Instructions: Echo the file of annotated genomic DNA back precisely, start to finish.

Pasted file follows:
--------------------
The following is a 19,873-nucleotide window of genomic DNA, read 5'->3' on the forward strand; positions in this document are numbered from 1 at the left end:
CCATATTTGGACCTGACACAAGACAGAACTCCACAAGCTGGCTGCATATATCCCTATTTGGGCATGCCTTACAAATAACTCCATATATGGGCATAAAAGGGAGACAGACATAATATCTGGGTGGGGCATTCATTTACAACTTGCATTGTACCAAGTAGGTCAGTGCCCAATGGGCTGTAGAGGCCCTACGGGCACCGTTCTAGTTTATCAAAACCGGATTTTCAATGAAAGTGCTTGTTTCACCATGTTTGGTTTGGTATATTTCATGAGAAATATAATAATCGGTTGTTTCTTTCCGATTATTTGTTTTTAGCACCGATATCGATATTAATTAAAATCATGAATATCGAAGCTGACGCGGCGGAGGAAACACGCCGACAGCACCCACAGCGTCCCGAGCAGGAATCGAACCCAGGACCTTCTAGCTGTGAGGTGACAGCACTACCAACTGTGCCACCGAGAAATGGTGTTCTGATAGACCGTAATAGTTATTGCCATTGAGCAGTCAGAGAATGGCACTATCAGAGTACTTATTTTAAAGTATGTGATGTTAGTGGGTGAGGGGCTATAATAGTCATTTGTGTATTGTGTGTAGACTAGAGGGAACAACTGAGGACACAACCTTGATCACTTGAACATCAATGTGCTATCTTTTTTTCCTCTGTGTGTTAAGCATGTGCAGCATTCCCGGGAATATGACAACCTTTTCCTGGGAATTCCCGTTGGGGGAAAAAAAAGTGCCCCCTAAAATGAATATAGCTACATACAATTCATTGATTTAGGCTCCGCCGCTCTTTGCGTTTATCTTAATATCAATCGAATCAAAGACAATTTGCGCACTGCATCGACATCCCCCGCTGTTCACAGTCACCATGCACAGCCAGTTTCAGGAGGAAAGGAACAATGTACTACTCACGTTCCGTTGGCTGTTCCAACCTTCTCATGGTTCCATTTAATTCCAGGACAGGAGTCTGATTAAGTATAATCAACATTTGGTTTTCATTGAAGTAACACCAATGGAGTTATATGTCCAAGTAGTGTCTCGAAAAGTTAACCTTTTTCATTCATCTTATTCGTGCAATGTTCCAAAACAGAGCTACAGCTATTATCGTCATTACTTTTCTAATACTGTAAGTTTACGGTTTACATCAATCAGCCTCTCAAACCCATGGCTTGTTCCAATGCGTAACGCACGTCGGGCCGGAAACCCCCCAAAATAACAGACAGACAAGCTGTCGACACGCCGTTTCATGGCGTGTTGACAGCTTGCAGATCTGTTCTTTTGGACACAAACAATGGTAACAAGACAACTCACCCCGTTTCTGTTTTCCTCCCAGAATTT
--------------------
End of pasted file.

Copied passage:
The following is a 19,873-nucleotide window of genomic DNA, read 5'->3' on the forward strand; positions in this document are numbered from 1 at the left end:
CCATATTTGGACCTGACACAAGACAGAACTCCACAAGCTGGCTGCATATATCCCTATTTGGGCATGCCTTACAAATAACTCCATATATGGGCATAAAAGGGAGACAGACATAATATCTGGGTGGGGCATTCATTTACAACTTGCATTGTACCAAGTAGGTCAGTGCCCAATGGGCTGTAGAGGCCCTACGGGCACCGTTCTAGTTTATCAAAACCGGATTTTCAATGAAAGTGCTTGTTTCACCATGTTTGGTTTGGTATATTTCATGAGAAATATAATAATCGGTTGTTTCTTTCCGATTATTTGTTTTTAGCACCGATATCGATATTAATTAAAATCATGAATATCGAAGCTGACGCGGCGGAGGAAACACGCCGACAGCACCCACAGCGTCCCGAGCAGGAATCGAACCCAGGACCTTCTAGCTGTGAGGTGACAGCACTACCAACTGTGCCACCGAGAAATGGTGTTCTGATAGACCGTAATAGTTATTGCCATTGAGCAGTCAGAGAATGGCACTATCAGAGTACTTATTTTAAAGTATGTGATGTTAGTGGGTGAGGGGCTATAATAGTCATTTGTGTATTGTGTGTAGACTAGAGGGAACAACTGAGGACACAACCTTGATCACTTGAACATCAATGTGCTATCTTTTTTTCCTCTGTGTGTTAAGCATGTGCAGCATTCCCGGGAATATGACAACCTTTTCCTGGGAATTCCCGTTGGGGGAAAAAAAAGTGCCCCCTAAAATGAATATAGCTACATACAATTCATTGATTTAGGCTCCGCCGCTCTTTGCGTTTATCTTAATATCAATCGAATCAAAGACAATTTGCGCACTGCATCGACATCCCCCGCTGTTCACAGTCACCATGCACAGCCAGTTTCAGGAGGAAAGGAACAATGTACTACTCACGTTCCGTTGGCTGTTCCAACCTTCTCATGGTTCCATTTAATTCCAGGACAGGAGTCTGATTAAGTATAATCAACATTTGGTTTTCATTGAAGTAACACCAATGGAGTTATATGTCCAAGTAGTGTCTCGAAAAGTTAACCTTTTTCATTCATCTTATTCGTGCAATGTTCCAAAACAGAGCTACAGCTATTATCGTCATTACTTTTCTAATACTGTAAGTTTACGGTTTACATCAATCAGCCTCTCAAACCCATGGCTTGTTCCAATGCGTAACGCACGTCGGGCCGGAAACCCCCCAAAATAACAGACAGACAAGCTGTCGACACGCCGTTTCATGGCGTGTTGACAGCTTGCAGATCTGTTCTTTTGGACACAAACAATGGTAACAAGACAACTCACCCCGTTTCTGTTTTCCTCCCAGAATTT